White Sox

White Sox' win streak ends at six as John Danks struggles again

White Sox' win streak ends at six as John Danks struggles again

BALTIMORE -- John Danks’ margin for error just isn’t very wide.

He and the White Sox discovered that yet again on Thursday night when the Baltimore Orioles made the veteran pay for several third-inning mistakes. With several potential options to choose from, whether or not the White Sox will give him another start to find a rhythm becomes the big question.

Danks surrendered a pair of long home runs and allowed six earned runs and the White Sox fell to the Orioles, 10-2, at Oriole Park at Camden Yard in front of 14,568. The loss snapped a six-game White Sox winning streak and is the team’s first defeat since Danks’ last start on April 21. A “miserable” April for Danks ended with his fourth loss in four starts and a 7.25 ERA.

“There’s 24 guys in there that are setting the world on fire,” Danks said. “That’s probably the most disappointing part of it. Shoot man, we were hot. Still are. These guys are going to be bounce back and we’ll be fine. But damn, got in the way of something special tonight.”

For Thursday night at least, manager Robin Ventura didn’t discuss if the team plans to make a change at the back end of its rotation. But the White Sox have shown they may entertain the idea.

A team off to its hottest start since 2006 jumped out to a 2-0 lead in the first inning on a two-run homer by Todd Frazier. But Danks yielded a run in the first inning and had to be bailed out by a great relay throw home to prevent a tie. Danks later walked Caleb Joseph to start the third inning and Manny Machado’s one-out double to right tied it at 2. Chris Davis launched a two-run homer to right-center field and Mark Trumbo followed with a solo shot to put the Orioles ahead 5-2.

Danks put up zeroes in the fourth and fifth innings, but exited after he surrendered a leadoff double to J.J. Hardy in the sixth. That run eventually scored during five-run Orioles rally against Jake Petricka.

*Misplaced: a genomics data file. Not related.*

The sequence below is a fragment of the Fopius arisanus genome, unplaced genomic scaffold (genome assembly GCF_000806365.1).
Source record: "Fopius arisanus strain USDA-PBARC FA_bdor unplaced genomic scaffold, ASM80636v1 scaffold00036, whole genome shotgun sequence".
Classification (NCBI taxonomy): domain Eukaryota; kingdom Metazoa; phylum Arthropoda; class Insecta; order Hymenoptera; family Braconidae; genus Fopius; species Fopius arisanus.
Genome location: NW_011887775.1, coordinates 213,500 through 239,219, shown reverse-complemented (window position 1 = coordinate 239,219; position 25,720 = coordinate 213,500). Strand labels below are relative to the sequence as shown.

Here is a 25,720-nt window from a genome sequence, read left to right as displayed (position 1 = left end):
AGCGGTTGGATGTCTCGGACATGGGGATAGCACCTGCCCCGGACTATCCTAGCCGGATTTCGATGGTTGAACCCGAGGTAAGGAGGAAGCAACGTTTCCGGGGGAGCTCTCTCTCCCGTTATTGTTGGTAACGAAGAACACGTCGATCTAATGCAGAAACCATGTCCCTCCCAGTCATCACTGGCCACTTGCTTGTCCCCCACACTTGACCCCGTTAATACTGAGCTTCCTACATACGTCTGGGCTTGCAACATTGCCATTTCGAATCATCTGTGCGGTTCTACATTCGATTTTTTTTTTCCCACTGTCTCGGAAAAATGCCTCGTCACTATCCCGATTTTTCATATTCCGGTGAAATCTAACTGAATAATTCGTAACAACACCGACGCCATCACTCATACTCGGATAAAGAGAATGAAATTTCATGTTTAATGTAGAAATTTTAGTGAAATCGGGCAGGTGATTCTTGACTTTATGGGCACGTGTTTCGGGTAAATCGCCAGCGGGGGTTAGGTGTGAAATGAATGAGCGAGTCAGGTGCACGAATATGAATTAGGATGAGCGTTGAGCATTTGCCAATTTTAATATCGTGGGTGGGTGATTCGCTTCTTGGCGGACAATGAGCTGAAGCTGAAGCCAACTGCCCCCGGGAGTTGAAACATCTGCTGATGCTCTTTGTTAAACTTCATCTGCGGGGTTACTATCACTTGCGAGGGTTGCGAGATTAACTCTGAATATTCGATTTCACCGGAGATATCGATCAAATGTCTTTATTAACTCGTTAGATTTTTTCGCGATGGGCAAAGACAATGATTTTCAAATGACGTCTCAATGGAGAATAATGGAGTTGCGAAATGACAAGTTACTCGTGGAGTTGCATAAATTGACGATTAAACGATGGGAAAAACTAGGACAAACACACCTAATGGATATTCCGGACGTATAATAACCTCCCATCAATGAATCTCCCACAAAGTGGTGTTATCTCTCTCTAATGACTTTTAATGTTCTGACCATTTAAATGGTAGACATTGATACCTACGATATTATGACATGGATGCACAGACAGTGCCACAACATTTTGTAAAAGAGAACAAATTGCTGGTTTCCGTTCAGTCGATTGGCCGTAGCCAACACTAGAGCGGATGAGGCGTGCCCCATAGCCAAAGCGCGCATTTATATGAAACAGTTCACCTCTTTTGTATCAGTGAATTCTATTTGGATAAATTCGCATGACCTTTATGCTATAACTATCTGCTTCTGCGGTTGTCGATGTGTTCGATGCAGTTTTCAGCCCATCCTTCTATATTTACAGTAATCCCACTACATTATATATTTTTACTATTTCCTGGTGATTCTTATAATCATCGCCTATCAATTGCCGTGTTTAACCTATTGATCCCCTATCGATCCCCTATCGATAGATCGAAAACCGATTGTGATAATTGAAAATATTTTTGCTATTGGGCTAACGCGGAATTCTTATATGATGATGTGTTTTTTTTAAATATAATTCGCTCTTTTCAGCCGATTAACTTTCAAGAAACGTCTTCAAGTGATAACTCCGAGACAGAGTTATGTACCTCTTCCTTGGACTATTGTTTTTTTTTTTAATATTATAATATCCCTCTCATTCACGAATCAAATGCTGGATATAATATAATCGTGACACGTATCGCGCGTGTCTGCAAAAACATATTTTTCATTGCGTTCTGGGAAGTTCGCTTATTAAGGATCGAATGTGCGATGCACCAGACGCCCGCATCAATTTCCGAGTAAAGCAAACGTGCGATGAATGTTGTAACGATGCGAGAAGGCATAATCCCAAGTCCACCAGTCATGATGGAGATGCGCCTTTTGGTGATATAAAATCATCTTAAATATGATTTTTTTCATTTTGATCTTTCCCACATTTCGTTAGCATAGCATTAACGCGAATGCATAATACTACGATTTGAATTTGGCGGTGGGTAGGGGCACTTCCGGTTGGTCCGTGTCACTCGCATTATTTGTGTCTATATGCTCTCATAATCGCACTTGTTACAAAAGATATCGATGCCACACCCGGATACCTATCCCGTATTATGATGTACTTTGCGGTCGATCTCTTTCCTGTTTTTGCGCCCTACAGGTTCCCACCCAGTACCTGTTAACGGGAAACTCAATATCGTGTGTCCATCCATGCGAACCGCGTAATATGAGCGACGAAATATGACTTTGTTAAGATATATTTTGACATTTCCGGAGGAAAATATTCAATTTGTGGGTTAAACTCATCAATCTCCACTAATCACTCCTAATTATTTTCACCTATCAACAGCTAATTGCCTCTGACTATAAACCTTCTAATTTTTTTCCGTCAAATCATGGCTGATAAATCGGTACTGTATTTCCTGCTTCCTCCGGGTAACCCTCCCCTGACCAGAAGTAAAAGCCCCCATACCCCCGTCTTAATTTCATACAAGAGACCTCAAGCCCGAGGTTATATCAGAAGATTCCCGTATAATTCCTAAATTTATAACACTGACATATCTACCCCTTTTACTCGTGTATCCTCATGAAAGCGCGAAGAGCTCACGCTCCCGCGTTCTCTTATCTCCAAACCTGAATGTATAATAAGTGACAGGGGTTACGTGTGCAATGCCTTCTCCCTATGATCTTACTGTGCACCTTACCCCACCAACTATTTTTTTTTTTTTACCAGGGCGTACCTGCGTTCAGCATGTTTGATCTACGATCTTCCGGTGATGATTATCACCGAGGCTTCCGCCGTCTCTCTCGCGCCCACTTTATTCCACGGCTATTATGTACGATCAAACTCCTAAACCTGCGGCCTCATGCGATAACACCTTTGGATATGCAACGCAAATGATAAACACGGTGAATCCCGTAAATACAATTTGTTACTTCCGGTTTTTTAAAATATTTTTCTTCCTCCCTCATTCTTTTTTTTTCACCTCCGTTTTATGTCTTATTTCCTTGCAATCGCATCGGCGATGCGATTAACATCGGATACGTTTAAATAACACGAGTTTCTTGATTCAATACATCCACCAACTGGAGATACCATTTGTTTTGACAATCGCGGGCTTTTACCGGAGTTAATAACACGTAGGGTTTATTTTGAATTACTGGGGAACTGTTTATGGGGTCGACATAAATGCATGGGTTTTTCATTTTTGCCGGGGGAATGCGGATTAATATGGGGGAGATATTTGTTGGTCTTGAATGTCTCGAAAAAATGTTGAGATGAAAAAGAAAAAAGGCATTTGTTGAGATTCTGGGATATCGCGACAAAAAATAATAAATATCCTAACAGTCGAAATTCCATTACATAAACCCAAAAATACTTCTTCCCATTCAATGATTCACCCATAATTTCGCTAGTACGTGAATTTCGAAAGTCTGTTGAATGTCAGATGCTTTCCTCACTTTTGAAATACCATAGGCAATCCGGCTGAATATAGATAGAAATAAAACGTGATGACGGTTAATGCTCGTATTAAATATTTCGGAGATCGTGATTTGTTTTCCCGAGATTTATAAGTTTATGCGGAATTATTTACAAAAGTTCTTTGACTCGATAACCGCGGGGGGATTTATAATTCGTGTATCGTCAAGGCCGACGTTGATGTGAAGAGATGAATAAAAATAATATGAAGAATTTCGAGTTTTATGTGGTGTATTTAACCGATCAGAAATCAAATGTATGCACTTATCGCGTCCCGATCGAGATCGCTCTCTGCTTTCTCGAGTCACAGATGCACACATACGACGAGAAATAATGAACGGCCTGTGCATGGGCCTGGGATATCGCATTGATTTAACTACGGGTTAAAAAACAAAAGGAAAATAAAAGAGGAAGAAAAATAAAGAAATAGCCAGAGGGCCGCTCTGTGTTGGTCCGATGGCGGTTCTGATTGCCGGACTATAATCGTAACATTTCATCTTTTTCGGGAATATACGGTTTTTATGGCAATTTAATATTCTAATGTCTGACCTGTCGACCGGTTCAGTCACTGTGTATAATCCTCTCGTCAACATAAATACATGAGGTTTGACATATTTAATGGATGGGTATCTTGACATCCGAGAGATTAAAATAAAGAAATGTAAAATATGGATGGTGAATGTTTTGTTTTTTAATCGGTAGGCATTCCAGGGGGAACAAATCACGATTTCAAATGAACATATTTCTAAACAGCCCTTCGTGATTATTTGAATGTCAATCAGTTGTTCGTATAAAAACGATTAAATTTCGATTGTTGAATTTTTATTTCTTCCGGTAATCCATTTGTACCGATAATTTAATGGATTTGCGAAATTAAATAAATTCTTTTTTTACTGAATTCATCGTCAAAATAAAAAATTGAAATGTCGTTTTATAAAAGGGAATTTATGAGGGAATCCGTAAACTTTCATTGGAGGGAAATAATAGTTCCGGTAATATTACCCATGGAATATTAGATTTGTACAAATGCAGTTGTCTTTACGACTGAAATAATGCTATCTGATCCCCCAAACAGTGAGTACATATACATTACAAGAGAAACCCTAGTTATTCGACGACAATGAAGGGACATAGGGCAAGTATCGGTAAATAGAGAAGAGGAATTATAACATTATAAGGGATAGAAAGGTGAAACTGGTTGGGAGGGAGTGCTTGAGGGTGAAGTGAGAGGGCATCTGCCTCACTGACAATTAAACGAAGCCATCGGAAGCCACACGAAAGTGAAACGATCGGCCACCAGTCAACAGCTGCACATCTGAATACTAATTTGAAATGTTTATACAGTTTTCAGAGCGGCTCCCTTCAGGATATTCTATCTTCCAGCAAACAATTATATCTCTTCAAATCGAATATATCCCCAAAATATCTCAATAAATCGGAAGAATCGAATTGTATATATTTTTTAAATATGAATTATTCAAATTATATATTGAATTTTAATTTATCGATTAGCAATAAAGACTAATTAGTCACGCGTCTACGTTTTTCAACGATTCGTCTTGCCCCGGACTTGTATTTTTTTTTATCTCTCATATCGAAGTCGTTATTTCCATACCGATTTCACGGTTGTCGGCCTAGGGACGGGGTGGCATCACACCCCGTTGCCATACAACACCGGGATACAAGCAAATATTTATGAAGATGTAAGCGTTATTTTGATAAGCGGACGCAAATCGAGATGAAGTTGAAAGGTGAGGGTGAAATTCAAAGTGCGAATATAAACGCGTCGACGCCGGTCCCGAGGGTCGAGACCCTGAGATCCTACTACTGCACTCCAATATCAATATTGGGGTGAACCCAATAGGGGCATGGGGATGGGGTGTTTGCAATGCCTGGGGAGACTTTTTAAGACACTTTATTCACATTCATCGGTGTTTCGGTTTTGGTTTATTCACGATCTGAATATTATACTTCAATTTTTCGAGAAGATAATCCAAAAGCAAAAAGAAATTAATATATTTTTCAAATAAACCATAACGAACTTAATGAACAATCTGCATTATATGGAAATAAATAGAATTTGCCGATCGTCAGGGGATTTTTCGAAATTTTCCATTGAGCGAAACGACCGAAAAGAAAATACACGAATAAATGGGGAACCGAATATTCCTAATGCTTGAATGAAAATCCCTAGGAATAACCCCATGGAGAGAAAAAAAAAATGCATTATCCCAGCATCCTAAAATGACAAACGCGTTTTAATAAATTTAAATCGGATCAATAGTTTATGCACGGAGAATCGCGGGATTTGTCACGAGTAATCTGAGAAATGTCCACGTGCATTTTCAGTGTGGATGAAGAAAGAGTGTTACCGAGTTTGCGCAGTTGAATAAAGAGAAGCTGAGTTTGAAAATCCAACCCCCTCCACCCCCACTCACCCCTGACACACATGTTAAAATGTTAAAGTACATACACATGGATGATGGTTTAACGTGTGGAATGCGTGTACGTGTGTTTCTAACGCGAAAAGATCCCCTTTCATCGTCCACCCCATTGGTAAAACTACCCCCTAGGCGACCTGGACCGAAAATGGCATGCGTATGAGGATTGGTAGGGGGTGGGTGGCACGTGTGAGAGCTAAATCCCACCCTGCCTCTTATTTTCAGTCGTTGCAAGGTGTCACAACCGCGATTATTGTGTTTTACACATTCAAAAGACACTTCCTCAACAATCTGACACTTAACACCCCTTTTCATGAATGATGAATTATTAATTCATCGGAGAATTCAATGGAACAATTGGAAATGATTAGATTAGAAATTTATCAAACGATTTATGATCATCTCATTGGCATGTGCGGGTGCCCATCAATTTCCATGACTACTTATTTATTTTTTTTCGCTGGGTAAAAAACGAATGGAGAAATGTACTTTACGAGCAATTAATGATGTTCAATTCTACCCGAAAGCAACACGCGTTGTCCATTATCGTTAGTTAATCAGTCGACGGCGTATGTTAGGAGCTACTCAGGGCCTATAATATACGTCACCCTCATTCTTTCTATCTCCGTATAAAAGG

Danks allowed nine hits and walked two while throwing strikes on 56 of 96 pitches.

“He’s just living in the middle of the plate and this is not the team to do it with,” Ventura said. “Right now we’re trying to make him better and we’re going to continue to work at that and continue to make him better so he can help us.”

It was only earlier this week when the White Sox went to the minor leagues for help when they promoted recently signed starter Miguel Gonzalez to give him an opportunity. While Gonzalez showed rust in Monday’s start, he also settled in against a tough Toronto Blue Jays lineup, which allowed the White Sox to rally for a big win.

Ventura said he was impressed with how Gonzalez handled himself against the Blue Jays in his first big league start of the season. However, Ventura didn’t make any commitments about the right-hander’s future and Gonzalez was optioned back to Triple-A Charlotte on Wednesday.

But the decision to push Danks out of the series in Toronto, a team against whom he has poor numbers, raises questions about how long the White Sox might keep him in the rotation.

Ventura noted on Monday that the White Sox have several options from which to choose if they need help in the rotation.

Jacob Turner has a 2.49 ERA and 22 strikeouts in 21 1/3 innings at Charlotte. Erik Johnson, also at Charlotte, has a 3.24 ERA in three starts. And there’s Gonzalez, who went 30-21 with a 3.45 ERA from 2012-14 with the Orioles before he fell off last season.

“I don’t know if we’ve necessarily had that for a while,” Ventura said.

The White Sox have Monday off before they start a six-game homestand on Tuesday. That means they could skip Danks’ next turn in the rotation without moving around any of their other starters, a group Danks acknowledged is “dealing.” They also could stash him in the bullpen.

Danks felt confident he was dealing this spring in Arizona. He showed better fastball command than he had in some time, which had the White Sox front office feeling cautiously optimistic. But Danks didn’t have any fastball command on Thursday and he paid for it. For now, Danks said all he could do is work to improve and ignore the big picture.

“I’m in no position to pitch from behind, deep, long at-bats,” Danks said. “I’ve got enough to worry about here than anything else. I’ll be ready to go. I’ll work hard. I’m not going to pout or anything. Never have or never will. I guess it’s part of it. It’s not easy, but there’s only one thing to do and that’s work hard and get ready to take the ball.”

Strikeout machine Alec Hansen wants to be the best ... OK, one of the best

0219_alec_hansen.jpg
AP